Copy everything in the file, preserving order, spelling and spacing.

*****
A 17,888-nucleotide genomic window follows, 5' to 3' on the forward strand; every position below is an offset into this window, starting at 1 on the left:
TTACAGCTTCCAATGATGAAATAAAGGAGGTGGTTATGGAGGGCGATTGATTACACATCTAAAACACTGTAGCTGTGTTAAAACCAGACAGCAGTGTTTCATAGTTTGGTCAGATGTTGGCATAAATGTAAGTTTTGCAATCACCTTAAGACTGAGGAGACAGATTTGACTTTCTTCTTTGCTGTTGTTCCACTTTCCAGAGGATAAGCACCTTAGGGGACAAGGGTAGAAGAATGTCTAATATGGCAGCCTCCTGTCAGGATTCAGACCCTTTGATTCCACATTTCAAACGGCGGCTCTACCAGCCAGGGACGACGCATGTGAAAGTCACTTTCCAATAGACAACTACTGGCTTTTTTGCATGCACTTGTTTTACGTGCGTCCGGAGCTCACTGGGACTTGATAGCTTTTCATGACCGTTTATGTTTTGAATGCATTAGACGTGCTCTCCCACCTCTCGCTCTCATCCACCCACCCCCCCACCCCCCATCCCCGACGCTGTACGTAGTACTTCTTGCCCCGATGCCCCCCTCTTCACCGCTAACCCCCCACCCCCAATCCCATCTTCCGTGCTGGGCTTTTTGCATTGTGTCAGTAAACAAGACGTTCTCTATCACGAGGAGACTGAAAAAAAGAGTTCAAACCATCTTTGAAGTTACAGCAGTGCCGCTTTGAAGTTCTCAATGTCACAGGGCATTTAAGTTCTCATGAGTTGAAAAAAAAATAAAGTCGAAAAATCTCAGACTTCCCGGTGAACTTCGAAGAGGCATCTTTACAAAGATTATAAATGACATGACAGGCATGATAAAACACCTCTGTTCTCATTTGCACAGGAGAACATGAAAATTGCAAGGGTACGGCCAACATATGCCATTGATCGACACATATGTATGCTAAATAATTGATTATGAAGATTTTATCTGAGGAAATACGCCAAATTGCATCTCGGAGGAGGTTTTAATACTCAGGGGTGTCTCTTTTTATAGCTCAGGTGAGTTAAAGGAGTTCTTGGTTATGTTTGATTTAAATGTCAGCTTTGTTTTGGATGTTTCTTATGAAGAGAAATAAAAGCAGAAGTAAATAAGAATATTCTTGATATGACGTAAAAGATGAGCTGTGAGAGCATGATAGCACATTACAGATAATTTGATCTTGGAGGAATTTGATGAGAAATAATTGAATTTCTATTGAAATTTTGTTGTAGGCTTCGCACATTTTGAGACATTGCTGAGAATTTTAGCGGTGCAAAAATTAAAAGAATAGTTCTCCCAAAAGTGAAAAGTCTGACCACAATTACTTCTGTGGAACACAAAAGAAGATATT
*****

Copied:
A 17,888-nucleotide genomic window follows, 5' to 3' on the forward strand; every position below is an offset into this window, starting at 1 on the left:
TTACAGCTTCCAATGATGAAATAAAGGAGGTGGTTATGGAGGGCGATTGATTACACATCTAAAACACTGTAGCTGTGTTAAAACCAGACAGCAGTGTTTCATAGTTTGGTCAGATGTTGGCATAAATGTAAGTTTTGCAATCACCTTAAGACTGAGGAGACAGATTTGACTTTCTTCTTTGCTGTTGTTCCACTTTCCAGAGGATAAGCACCTTAGGGGACAAGGGTAGAAGAATGTCTAATATGGCAGCCTCCTGTCAGGATTCAGACCCTTTGATTCCACATTTCAAACGGCGGCTCTACCAGCCAGGGACGACGCATGTGAAAGTCACTTTCCAATAGACAACTACTGGCTTTTTTGCATGCACTTGTTTTACGTGCGTCCGGAGCTCACTGGGACTTGATAGCTTTTCATGACCGTTTATGTTTTGAATGCATTAGACGTGCTCTCCCACCTCTCGCTCTCATCCACCCACCCCCCCACCCCCCATCCCCGACGCTGTACGTAGTACTTCTTGCCCCGATGCCCCCCTCTTCACCGCTAACCCCCCACCCCCAATCCCATCTTCCGTGCTGGGCTTTTTGCATTGTGTCAGTAAACAAGACGTTCTCTATCACGAGGAGACTGAAAAAAAGAGTTCAAACCATCTTTGAAGTTACAGCAGTGCCGCTTTGAAGTTCTCAATGTCACAGGGCATTTAAGTTCTCATGAGTTGAAAAAAAAATAAAGTCGAAAAATCTCAGACTTCCCGGTGAACTTCGAAGAGGCATCTTTACAAAGATTATAAATGACATGACAGGCATGATAAAACACCTCTGTTCTCATTTGCACAGGAGAACATGAAAATTGCAAGGGTACGGCCAACATATGCCATTGATCGACACATATGTATGCTAAATAATTGATTATGAAGATTTTATCTGAGGAAATACGCCAAATTGCATCTCGGAGGAGGTTTTAATACTCAGGGGTGTCTCTTTTTATAGCTCAGGTGAGTTAAAGGAGTTCTTGGTTATGTTTGATTTAAATGTCAGCTTTGTTTTGGATGTTTCTTATGAAGAGAAATAAAAGCAGAAGTAAATAAGAATATTCTTGATATGACGTAAAAGATGAGCTGTGAGAGCATGATAGCACATTACAGATAATTTGATCTTGGAGGAATTTGATGAGAAATAATTGAATTTCTATTGAAATTTTGTTGTAGGCTTCGCACATTTTGAGACATTGCTGAGAATTTTAGCGGTGCAAAAATTAAAAGAATAGTTCTCCCAAAAGTGAAAAGTCTGACCACAATTACTTCTGTGGAACACAAAAGAAGATATT